VIDEO: Sec. of Defense Leon Panetta on Biden vs. Clinton in 2016
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Today's "Meet the Press" featured a rare joint interview with outgoing Secretary of Defense Leon Panetta and the Chairman of the Joint Chiefs of Staff GenerAl Martin Dempsey, with fill-in moderator Chuck Todd. In the clip below, Panetta weighs in on a potential Joe Biden versus Hillary Clinton Democratic Presidential bid in 2016. Check it out below!
"Meet the Press" is America's most-watched and No. 1 Sunday morning public affairs broadcast. Every Sunday morning for 62 years, millions of Americans tune in to get answers from U.S. and world leaders, and hear analysis, discussion and review of the week's political events from noted journalists and experts. Acclaimed by conservatives and liberals, newsmakers and television critics, "Meet the Press" consistently makes Monday morning headlines and has become the most quoted television program in the world.
David Gregory was named moderator of "Meet the Press" on December 7, 2008. He is only the tenth person ever to be a permanent host of the program. He assumed the role from veteran NBC newsman Tom Brokaw, who had served as interim moderator after the untimely death of Tim Russert on June 13, 2008.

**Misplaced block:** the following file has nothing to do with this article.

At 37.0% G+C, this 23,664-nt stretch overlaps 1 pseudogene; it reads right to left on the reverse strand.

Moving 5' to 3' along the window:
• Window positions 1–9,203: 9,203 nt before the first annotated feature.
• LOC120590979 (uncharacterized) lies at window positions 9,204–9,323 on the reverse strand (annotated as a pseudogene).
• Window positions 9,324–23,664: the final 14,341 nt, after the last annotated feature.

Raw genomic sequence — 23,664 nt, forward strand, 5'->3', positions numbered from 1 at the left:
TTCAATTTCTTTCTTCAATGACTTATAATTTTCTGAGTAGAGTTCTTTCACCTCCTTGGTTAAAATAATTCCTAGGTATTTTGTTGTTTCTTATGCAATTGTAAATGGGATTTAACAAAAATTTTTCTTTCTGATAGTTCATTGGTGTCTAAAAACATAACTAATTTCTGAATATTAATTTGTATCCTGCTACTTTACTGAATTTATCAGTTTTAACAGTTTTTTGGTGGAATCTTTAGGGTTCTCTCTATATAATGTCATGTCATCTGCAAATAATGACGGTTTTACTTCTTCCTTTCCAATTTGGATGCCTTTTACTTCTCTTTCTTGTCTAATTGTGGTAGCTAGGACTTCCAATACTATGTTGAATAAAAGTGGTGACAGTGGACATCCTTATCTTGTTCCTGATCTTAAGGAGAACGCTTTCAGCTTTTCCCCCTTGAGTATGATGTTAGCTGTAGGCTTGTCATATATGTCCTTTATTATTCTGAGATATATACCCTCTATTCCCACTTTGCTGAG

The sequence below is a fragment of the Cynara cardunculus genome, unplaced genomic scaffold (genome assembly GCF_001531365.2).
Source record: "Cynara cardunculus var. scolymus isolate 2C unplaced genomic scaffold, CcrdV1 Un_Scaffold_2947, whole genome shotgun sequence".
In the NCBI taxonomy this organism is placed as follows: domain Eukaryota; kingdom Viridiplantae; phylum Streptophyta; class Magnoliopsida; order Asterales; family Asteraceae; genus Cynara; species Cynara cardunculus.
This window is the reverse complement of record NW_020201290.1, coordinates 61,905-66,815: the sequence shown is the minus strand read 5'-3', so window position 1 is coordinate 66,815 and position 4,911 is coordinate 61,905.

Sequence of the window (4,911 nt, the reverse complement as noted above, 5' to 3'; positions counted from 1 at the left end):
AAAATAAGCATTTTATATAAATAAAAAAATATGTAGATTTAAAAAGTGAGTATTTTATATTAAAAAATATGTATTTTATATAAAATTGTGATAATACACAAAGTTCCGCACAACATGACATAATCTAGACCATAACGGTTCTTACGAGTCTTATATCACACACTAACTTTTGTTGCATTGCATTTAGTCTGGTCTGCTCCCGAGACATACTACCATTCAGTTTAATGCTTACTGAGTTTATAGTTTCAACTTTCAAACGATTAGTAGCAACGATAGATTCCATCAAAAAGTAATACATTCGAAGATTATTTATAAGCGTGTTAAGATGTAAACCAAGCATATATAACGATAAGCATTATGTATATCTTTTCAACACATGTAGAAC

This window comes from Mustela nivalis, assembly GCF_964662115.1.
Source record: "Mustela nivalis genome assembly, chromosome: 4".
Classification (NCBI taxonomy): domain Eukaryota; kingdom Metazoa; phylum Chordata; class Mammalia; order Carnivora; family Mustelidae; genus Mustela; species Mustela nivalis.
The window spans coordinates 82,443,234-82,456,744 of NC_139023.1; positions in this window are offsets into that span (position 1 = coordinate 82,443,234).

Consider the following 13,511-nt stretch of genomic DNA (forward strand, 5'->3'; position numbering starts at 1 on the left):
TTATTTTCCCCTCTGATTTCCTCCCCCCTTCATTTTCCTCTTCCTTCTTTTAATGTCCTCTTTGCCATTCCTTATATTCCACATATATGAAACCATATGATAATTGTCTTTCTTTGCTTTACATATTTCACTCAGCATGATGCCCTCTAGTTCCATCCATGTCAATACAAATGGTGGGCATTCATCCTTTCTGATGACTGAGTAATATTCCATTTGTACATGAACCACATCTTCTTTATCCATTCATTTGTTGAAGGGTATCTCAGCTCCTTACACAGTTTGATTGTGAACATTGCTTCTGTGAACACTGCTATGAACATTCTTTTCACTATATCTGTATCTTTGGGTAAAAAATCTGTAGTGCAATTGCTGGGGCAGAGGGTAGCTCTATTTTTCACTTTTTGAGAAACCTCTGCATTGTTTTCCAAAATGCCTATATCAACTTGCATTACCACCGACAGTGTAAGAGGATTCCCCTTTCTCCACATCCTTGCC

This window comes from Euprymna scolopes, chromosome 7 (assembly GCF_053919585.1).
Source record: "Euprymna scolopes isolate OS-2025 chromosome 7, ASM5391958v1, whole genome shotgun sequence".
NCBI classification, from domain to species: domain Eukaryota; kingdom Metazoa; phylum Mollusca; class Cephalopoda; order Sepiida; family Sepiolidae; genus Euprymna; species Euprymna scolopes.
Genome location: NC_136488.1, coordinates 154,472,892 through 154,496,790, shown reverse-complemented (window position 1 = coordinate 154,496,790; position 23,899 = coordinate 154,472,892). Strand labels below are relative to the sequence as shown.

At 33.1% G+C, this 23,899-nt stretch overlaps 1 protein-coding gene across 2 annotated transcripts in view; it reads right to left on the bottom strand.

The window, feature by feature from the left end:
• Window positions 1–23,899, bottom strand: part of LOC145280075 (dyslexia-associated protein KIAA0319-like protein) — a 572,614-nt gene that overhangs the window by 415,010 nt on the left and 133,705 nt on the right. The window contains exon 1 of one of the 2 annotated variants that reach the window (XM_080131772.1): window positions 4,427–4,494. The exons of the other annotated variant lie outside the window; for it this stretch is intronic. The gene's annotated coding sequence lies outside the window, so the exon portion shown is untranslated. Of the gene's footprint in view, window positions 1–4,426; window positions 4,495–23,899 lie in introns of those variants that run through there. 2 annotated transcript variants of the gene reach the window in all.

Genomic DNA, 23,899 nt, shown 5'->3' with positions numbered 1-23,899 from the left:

Established as a half-hour program, "Meet the Press" expanded to one hour on September 20, 1992. The current format consists of one to three interview segments featuring guests and newsmakers of national and international importance, often followed by today's leading journalists and NBC News' correspondents engaging in a roundtable discussion.
"Meet the Press" is the longest-running program on network television, having made its NBC-TV debut on November 6, 1947. It premiered two years earlier as a radio program with Lawrence E. Spivak, one of the pioneers in broadcasting, as producer and regular panelist. (He retired from the program 30 years later, in November 1975.) With a landmark edition on February 2, 1997, "Meet the Press" continued its tradition of broadcast leadership by becoming the first network television program to broadcast live in digital high-definition.
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President John F. Kennedy once called "Meet the Press" the "fifty-first state." Since then, every man who has occupied the Oval Office has appeared on the program during his career. On February 8, 2004, Tim Russert conducted an exclusive, hour-long interview with President George W. Bush from the Oval Office. It was his first Sunday morning interview since becoming president. Every vice president since Alben Barkley in 1952, every secretary of state from John Foster Dulles to Condoleezza Rice, and every secretary of defense from Robert McNamara to Donald Rumsfeld (both times around!) have appeared on the program.
Betsy Fischer is the executive producer, Adam Verdugo is the senior producer, Chris Donovan and Ilana Marcus Drimmer are producers of "Meet the Press."